MANAGUA – The prolonged “Survivor drum roll” that has crescendoed for the past five months will end in a cymbal crash on Sept. 15, when the popular reality show airs its season premiere on CBS, making Nicaragua a part of U.S. pop culture for some 13 million viewers.
Though the Emmy-award winning season is entering its 21st season, it has still managed to create a buzz – translating into lots of media exposure for Nicaragua.
“Since CBS announced that Survivor would be filming in Nicaragua, ProNicaragua has received a significant amount of inquiries from international reporters wanting to follow up on the show’s development and wanting to know more about the country in general,” said Javier Chamorro, executive director of the investment promotion agency ProNicaragua.
Chamorro said that since May, “an estimated 2,400 articles have been published in prestigious national and international media outlets” about Survivor Nicaragua.
Once the show airs, he added, “We expect a greater boom in media exposure for the country.”
And it’s not just the media that’s taking note of Nicaragua. As expected, Survivor’s decision to film here has provided a major brand-name stamp of approval for Nicaragua – one that production crews for other programs are taking note of.
In fact, Tourism Minister Mario Salinas told The Nica Times last week that the government of Nicaragua is in the process of finalizing a deal with a second major U.S. reality TV show that is expected to be announced in the next few weeks.
“There are other reality shows that have contacted us and it is very possible that one of them will come here,” Salinas said. “It’s still a state secret which one, but it will be announced very soon. It’s one of the big ones.”
Salinas said that the format of the soon-to-be-announced reality show also lends itself to showcasing Nicaragua’s natural beauty and tourism offerings.
Folks in the private sector are also talking about an uptick in interest in Nicaragua riding on Survivor’s coattails.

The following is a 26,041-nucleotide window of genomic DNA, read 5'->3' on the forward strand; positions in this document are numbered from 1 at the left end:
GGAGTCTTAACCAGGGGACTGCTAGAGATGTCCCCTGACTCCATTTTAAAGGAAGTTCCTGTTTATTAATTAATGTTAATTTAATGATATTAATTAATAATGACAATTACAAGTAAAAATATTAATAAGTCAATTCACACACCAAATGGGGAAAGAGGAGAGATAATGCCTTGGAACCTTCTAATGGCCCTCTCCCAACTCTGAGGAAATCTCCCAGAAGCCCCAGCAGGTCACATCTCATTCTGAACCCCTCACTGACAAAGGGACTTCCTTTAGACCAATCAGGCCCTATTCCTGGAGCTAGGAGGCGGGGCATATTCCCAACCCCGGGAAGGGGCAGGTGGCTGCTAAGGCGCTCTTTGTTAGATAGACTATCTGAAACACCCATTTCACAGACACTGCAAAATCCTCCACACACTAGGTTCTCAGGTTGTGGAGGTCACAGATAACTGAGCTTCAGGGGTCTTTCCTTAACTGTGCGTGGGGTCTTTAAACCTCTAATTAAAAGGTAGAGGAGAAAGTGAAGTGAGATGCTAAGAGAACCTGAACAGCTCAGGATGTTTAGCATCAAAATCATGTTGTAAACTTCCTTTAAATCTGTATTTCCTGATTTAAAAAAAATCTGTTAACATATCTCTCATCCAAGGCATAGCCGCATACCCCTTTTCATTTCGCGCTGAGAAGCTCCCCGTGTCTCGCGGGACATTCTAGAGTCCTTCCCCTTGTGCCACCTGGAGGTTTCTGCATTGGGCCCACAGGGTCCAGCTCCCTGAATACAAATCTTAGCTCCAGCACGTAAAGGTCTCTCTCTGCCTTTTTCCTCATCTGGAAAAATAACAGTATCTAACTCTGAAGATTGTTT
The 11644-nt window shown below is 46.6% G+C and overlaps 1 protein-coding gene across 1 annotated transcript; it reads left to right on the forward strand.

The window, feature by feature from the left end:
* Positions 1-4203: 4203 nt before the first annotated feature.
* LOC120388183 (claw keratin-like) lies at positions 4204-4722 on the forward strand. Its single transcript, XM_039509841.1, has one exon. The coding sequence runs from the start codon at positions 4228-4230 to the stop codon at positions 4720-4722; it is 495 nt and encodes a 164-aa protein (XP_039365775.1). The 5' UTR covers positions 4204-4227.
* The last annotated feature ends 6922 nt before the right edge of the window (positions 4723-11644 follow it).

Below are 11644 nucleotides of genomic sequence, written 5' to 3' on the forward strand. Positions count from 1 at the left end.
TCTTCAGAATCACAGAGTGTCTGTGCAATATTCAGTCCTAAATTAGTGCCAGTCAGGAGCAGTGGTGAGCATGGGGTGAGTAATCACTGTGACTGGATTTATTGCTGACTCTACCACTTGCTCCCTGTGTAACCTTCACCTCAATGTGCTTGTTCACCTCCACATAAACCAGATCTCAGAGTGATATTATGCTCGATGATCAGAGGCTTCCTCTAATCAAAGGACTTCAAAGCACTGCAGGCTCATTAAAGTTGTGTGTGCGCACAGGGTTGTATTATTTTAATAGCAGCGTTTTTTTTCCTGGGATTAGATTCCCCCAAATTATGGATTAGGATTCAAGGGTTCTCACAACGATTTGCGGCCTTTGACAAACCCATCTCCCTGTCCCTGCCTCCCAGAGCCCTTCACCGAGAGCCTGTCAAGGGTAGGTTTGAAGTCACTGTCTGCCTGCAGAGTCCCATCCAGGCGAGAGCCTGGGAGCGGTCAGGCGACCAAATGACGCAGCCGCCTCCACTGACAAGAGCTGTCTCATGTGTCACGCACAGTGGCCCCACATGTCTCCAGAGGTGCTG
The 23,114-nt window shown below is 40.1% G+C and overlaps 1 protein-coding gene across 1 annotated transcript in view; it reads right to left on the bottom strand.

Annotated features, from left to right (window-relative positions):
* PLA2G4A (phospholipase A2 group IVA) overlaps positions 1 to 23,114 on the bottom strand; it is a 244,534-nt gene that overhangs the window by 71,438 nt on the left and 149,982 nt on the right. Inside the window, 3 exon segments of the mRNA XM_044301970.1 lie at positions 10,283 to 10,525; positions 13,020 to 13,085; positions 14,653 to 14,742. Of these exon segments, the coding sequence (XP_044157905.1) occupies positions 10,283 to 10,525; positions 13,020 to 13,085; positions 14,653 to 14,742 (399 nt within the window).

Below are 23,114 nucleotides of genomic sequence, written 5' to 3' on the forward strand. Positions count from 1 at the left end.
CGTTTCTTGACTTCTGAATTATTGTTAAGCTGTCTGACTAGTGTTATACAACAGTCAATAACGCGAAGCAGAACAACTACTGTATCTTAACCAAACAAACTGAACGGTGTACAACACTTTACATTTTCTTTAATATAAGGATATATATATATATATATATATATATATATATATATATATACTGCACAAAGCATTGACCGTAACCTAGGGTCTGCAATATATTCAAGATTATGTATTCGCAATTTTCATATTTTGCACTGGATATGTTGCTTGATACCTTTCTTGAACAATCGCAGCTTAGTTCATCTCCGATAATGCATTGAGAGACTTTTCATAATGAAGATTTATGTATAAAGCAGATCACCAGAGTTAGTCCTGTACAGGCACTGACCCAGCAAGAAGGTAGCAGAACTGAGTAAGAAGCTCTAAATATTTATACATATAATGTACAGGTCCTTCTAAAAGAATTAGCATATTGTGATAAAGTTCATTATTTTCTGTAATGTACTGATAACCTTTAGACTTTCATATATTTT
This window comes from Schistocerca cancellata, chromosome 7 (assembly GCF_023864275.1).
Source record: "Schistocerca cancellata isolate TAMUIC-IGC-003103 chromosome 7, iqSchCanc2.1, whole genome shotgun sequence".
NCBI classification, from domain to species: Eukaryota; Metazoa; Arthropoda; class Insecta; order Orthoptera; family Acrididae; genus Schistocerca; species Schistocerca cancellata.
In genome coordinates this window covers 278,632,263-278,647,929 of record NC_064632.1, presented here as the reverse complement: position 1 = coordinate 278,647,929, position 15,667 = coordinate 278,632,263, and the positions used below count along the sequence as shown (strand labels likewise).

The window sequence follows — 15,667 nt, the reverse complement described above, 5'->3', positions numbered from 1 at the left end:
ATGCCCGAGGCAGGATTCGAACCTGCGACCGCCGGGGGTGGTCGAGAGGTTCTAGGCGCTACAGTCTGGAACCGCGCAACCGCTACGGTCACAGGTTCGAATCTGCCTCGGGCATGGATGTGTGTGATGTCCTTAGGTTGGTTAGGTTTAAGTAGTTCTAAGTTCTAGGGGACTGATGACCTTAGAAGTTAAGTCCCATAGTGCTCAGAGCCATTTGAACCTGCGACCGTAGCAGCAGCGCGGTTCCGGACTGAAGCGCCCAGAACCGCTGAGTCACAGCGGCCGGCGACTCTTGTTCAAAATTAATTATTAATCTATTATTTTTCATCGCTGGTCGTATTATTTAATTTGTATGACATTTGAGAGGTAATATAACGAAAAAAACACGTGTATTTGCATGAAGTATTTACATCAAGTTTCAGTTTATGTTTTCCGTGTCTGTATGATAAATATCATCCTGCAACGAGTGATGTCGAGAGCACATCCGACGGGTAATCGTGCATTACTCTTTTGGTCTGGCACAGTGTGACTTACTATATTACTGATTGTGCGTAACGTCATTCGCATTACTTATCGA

“There is another production company wanting to speak with us and the interest from tour companies has picked up,” said Kirk Hankla, managing partner of San Juan del Sur’s Pelican Eyes Resort, which is housing many of the Survivor production crew.
And all this has happened before the show even hits the air. Starting next week, the Nicaragua buzz is expected to grow even louder.
“The premiere of this show is expected to boost tourist arrivals and generate an interest of other reality shows to film in Nicaragua, as images of the country circle the world,” said ProNicaragua’s Chamorro. “We already have a few European shows interested in Nicaragua, and it is evident why.”
The showcasing of Nicaragua is also expected to attract potential investors seeking business and eco-tourism opportunities, ProNicaragua’s Chamorro predicts.
According to government statistics for the first semester of 2010, tourism in Nicaragua has increased by 9.7 percent, while tourism investment – $180.8 million over the first six months of the year – is up 11.8 percent this year.
The Nicaraguan Tourism Institute (INTUR) estimates that Nicaragua will receive 1 million tourists this year for the first time ever, and tourism investment will reach $400 million.
“Survivor is just the beginning for Nicaragua,” Chamorro says optimistically. “We are confident our exposure on the show, along with the efforts of INTUR, ProNicaragua and other public and private institutions, will help position the country as the up-and-coming tourism destination in the region.”
The Mood in San Juan
Meanwhile, in San Juan del Sur, attitudes about the program vary, depending mostly on whether people see the production as a nuisance or recieve a direct economic benefit.
“Ask five people what they think about the show, and you’ll get five different answers,” said Justin Fahey, of Aurora Beachfront Realty in San Juan del Sur. “Some people hate it, some love it, and most are somewhere in the middle.”
Though many local businesses are benefiting to some degree from the $6 million Survivor is injecting into the local economy, surfers and fishermen have complained of restricted beach access during filming.
Still, most people seem to think that the potential long-term benefits that Survivor may have on tourism, investment and public relations will far outweigh any short-term inconveniences.
“In terms of image,” Fahey said; “I think in the future people will look back on the show as a landmark event in the country’s transition from late 20th century Cold War battleground to 21st century vacation destination.”